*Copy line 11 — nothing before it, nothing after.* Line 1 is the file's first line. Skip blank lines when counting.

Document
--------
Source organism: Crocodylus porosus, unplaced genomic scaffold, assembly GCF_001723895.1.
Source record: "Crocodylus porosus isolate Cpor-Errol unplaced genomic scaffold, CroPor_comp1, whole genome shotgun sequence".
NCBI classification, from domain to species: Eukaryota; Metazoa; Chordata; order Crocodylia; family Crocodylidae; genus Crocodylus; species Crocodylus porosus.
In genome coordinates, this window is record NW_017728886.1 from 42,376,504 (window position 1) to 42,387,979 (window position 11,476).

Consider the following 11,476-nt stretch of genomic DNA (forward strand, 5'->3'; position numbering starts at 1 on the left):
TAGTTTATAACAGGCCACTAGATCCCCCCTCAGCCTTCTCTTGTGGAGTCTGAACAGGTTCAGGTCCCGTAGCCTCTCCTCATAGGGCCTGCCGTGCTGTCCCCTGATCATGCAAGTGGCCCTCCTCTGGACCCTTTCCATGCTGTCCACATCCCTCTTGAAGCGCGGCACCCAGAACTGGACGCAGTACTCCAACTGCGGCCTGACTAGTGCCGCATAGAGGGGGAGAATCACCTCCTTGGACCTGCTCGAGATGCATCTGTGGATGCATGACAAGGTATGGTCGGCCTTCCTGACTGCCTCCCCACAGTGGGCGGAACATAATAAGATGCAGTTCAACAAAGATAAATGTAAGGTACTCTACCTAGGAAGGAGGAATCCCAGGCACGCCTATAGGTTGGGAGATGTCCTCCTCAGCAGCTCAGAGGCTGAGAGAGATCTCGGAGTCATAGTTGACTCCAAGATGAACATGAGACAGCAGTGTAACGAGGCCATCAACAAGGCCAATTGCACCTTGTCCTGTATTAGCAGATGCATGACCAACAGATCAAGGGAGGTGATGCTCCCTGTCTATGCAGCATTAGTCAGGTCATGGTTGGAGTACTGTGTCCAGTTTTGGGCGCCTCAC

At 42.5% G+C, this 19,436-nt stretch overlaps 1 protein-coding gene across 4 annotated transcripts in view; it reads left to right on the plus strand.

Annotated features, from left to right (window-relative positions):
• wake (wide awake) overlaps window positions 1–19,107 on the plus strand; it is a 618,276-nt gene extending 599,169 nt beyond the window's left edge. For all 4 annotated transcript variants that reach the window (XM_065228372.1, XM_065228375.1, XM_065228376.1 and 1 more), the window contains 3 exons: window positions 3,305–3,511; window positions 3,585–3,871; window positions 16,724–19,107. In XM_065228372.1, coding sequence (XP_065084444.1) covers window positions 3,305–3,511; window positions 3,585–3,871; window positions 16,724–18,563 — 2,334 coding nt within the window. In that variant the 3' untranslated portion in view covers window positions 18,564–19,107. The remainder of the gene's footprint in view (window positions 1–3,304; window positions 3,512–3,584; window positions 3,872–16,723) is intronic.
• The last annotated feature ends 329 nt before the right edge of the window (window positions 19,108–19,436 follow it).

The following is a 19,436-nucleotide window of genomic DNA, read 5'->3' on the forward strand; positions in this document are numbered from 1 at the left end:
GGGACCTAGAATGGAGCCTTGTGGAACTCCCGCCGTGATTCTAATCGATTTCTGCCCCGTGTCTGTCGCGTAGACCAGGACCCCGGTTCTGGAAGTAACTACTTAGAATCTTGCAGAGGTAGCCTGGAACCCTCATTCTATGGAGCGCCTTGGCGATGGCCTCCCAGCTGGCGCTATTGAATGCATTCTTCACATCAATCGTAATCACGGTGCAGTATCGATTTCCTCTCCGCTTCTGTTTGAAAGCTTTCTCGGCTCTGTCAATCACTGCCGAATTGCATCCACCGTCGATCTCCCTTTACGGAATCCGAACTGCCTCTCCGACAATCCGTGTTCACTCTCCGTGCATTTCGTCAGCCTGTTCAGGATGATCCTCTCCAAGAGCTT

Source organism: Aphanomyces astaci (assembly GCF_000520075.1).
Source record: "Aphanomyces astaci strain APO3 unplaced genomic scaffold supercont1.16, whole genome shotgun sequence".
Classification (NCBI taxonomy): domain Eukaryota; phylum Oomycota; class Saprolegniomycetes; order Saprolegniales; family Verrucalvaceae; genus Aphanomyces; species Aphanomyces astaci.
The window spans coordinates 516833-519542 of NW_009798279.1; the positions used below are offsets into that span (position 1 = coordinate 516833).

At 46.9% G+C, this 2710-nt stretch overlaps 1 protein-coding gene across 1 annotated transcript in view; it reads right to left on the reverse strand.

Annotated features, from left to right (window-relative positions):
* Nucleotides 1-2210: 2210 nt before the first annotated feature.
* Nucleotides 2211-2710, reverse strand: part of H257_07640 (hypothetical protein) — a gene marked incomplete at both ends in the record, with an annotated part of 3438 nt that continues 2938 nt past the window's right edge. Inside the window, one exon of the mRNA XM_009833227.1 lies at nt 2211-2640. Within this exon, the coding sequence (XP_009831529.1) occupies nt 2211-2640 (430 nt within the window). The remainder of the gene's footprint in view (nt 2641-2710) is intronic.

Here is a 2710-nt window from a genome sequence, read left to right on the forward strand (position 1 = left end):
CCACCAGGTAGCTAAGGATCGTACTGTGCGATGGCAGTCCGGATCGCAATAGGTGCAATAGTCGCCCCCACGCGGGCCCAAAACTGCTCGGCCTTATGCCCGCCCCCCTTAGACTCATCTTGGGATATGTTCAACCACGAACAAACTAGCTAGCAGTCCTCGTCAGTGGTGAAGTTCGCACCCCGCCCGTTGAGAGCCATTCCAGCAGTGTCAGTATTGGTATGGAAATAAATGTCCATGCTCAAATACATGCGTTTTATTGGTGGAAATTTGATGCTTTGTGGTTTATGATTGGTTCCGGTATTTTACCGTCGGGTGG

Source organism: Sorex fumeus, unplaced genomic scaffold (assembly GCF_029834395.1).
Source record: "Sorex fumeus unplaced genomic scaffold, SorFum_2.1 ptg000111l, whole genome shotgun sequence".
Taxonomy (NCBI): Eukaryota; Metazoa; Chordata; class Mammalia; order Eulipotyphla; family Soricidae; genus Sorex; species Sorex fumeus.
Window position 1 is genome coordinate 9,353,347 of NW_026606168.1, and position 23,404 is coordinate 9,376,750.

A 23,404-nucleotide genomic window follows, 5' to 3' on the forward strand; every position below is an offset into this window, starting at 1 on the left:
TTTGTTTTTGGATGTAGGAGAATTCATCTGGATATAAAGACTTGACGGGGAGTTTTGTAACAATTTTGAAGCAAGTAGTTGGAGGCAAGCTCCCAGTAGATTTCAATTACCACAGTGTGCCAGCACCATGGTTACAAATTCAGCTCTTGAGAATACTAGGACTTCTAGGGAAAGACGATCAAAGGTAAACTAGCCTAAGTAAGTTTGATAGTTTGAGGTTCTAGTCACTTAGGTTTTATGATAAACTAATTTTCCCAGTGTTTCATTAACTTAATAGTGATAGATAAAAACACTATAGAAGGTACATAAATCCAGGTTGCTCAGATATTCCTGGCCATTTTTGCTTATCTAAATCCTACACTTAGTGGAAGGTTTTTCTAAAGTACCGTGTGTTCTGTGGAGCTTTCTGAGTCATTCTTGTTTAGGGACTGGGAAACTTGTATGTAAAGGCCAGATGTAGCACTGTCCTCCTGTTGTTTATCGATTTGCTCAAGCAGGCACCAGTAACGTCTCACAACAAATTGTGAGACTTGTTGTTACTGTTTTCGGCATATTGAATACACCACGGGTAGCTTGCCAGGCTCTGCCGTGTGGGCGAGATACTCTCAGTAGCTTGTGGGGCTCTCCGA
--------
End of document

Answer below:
The following is a 19,436-nucleotide window of genomic DNA, read 5'->3' on the forward strand; positions in this document are numbered from 1 at the left end: